Week 5: Hyacinths, Hippos, and Environmental History

This week, I’d like to talk about an invasive species: the water hyacinth.

This plant is one of the most problematic invasive species in the entire world. Introduced into warm freshwater, the water hyacinth can explode in population, overwhelming lakes, ponds, and rivers with thick floating mats of vegetation. In fact, the hyacinth will quickly cover the entire surface of invaded bodies of water. A patch of hyacinth can double in size roughly every two to three weeks. This blocks sunlight from entering the water, starves the water of oxygen, and prevents water circulation. This will quickly destroy native plants, removing possible competitors to the hyacinth, and starve fish and other animals. The thick mats, when in rivers, float into navigation markers and flood control structures.

The hyacinth was introduced into North America in 1884, brought to the World Fair in New Orleans, Louisiana. The hyacinth escaped, entering the Mississippi River, causing huge problems for steamboat navigation. I’ll come back to this in a bit.

In Florida, the hyacinth was brought back by a visitor to the World Fair, Mrs WF Fuller. Here’s an article that discusses this in a little more detail:


hyacinth sanford


hyacinth monroe


Here are two photos from RICHES, part of the Chase Collection and Sanford Riverfront Collection, respectively. They show hyacinth in Lake Monroe and the St Johns River. The first is circa 1900-1920; the 2nd dates from 1906. You can see how dense the hyacinth can grow. The Daily Kos article, linked above, claims the hyacinth covered some 200 miles of the river within 12 years.

Documents from the FOLA archives show evidence of hyacinth in Lake Apopka as early as the late 1950s, and probably earlier. The documents discuss hyacinth removal programs, seemingly already established at this time. Lake Apopka connects to the St Johns via the Apopka-Beauclair canal, as I discussed earlier. The water hyacinth must have made a long, long journey, through the entire St Johns into the Harris Chain of Lakes, down the canal, and finally into Lake Apopka.

This plant has more significance to the lake, beyond it’s invasive nature, because of the role it’s played in the debates of the origins of the lake’s pollution. One study from the 1960s cited the hyacinth removal program in 1957-1959 as a major source of problematic nutrients for the lake.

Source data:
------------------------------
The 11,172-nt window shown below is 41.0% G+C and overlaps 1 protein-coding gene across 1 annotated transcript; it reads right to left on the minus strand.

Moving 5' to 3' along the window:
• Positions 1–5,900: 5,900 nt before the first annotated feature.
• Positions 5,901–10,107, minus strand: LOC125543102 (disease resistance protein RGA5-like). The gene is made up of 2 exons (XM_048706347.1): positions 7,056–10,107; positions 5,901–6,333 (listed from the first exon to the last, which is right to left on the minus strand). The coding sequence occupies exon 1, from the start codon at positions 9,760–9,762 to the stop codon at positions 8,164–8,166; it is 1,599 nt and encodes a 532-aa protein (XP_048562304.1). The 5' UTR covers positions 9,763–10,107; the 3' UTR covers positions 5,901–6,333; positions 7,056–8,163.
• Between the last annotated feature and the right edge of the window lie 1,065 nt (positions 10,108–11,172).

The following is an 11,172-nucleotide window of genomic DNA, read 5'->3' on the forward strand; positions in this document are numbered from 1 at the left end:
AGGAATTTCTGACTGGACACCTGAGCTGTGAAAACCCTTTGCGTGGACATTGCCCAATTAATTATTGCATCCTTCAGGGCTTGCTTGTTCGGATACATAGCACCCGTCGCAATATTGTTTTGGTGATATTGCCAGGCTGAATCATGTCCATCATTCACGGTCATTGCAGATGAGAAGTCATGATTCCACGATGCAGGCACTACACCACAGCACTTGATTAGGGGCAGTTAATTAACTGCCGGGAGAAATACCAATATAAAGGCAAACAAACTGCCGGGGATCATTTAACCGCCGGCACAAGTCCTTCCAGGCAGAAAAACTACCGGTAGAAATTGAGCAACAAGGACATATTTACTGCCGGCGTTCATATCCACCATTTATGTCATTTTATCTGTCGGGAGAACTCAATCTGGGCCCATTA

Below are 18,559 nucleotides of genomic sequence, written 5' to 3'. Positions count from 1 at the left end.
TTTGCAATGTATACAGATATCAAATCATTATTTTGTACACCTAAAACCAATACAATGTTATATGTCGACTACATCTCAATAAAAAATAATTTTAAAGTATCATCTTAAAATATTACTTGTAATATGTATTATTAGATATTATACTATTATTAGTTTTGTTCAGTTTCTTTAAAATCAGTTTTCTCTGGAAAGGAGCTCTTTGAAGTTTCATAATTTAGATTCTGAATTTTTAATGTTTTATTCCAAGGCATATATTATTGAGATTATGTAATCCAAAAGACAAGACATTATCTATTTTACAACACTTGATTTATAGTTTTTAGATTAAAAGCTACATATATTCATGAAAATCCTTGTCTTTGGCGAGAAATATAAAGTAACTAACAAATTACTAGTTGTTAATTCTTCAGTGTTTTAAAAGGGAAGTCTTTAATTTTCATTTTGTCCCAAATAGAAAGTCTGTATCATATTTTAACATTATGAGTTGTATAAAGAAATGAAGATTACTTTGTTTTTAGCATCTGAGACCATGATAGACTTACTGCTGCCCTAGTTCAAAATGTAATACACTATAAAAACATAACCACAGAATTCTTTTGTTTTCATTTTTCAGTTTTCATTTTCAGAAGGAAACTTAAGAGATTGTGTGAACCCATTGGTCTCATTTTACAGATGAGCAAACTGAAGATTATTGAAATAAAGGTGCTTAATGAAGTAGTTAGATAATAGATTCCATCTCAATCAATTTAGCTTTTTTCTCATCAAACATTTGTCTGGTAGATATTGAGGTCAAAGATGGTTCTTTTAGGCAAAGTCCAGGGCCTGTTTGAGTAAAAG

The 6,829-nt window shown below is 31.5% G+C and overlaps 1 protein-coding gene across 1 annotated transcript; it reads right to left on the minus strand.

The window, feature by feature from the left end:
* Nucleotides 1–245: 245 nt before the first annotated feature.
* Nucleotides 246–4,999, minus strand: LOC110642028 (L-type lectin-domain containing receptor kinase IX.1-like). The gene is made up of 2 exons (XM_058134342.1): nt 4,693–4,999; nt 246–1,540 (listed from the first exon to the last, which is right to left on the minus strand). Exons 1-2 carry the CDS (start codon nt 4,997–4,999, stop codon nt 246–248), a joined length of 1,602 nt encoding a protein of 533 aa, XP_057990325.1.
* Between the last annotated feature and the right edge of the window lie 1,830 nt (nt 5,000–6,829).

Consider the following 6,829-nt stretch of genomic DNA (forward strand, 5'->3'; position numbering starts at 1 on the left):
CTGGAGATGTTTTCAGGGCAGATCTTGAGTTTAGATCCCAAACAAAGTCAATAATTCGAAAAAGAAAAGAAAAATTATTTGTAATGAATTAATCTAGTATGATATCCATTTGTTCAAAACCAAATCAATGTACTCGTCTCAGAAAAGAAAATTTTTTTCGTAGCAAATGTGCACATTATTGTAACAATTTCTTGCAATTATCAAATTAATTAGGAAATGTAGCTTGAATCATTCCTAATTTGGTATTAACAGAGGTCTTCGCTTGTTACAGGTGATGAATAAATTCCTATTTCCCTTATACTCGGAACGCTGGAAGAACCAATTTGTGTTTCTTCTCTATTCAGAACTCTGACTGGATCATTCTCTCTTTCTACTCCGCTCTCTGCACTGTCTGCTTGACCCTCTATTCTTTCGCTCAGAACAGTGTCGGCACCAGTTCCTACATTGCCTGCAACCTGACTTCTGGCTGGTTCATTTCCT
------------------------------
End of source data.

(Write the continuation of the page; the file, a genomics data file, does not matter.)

That’s a newspaper article discussing the report, which was performed by the Florida State Board of Health. The report claims 3 major factors as responsible for the lake’s polluted state: the 1947 hurricane, which uprooted native vegetation, and the shad and hyacinth removal programs in 1957-1959. These last two programs, which aimed at destroying unwanted inhabitants of the lake, failed to remove nutrients because the shad and hyacinth were left to decay in the lake. I should point out this report was disputed in its day.


Here’s a memo to the Chief of Fisheries for the Florida Game and Fresh Water Fish Commission, an organization that had been monitoring fishing in Lake Apopka for years (as was its purview). The memo disputes these 3 factors as “major”, considering nutrient inflow from the muck farms, sewage treatment, and citrus industry to be much more decisive in causing the lake’s pollution.

This same argument would be repeated 50 years later in the 1990s. Scientists from the University of Florida claimed these exact same three factors as causing the pollution, and disputed claims that the muck farm buyouts would do anything to help restore the lake.

Click to access AltStableStates.pdf

Here’s the study in question. The basic argument is: the thick mats of hyacinth prevented major wave action from occurring in the broad, shallow lake. After the hyacinth were killed in ’47 and ’59, the lake became “turbid” and sediment was easily stirred up by wind and wave action, preventing aquatic vegetation from becoming firmly rooted. This, and not nutrient loading, was Lake Apopka’s problem.

The Friends of Lake Apopka, of course, disagreed. The buy-out was able to proceed. I’ll be able to show the rebuttals to the UF argument from the 1990s at a later time.

Is removal of invasive species always a good thing?

In fact, efforts had been made in the 1980s to study reintroducing the hyacinth as a potential clean-up method for Lake Apopka! The hyacinth is obviously adept at removing nutrients from water, and is successfully used to treat sewage waste.


I think this is a fascinating plant that really illustrates how complex environmental science can be. Archiving can help reveal the nature of these debates, and show they are sometimes never really settled.

PS: The hyacinth in the Mississippi River? A Lousiana lawmaker in 1910, spurred by the New Foods Society, introduced a novel solution to this invasive species: introduce the hippopotamus to the waters of the Mississippi River. The hippo, it was assumed, would devour the floating vegetation, and the hippo in turn could be slaughtered and sold for its meat. A strange idea, considering the hyacinth is native to South America, not Africa. The bill failed to pass by one vote. The idea of the hippopotamus roaming the shores of the Mississippi is a terrifying one.

Week 5: Hyacinths, Hippos, and Environmental History

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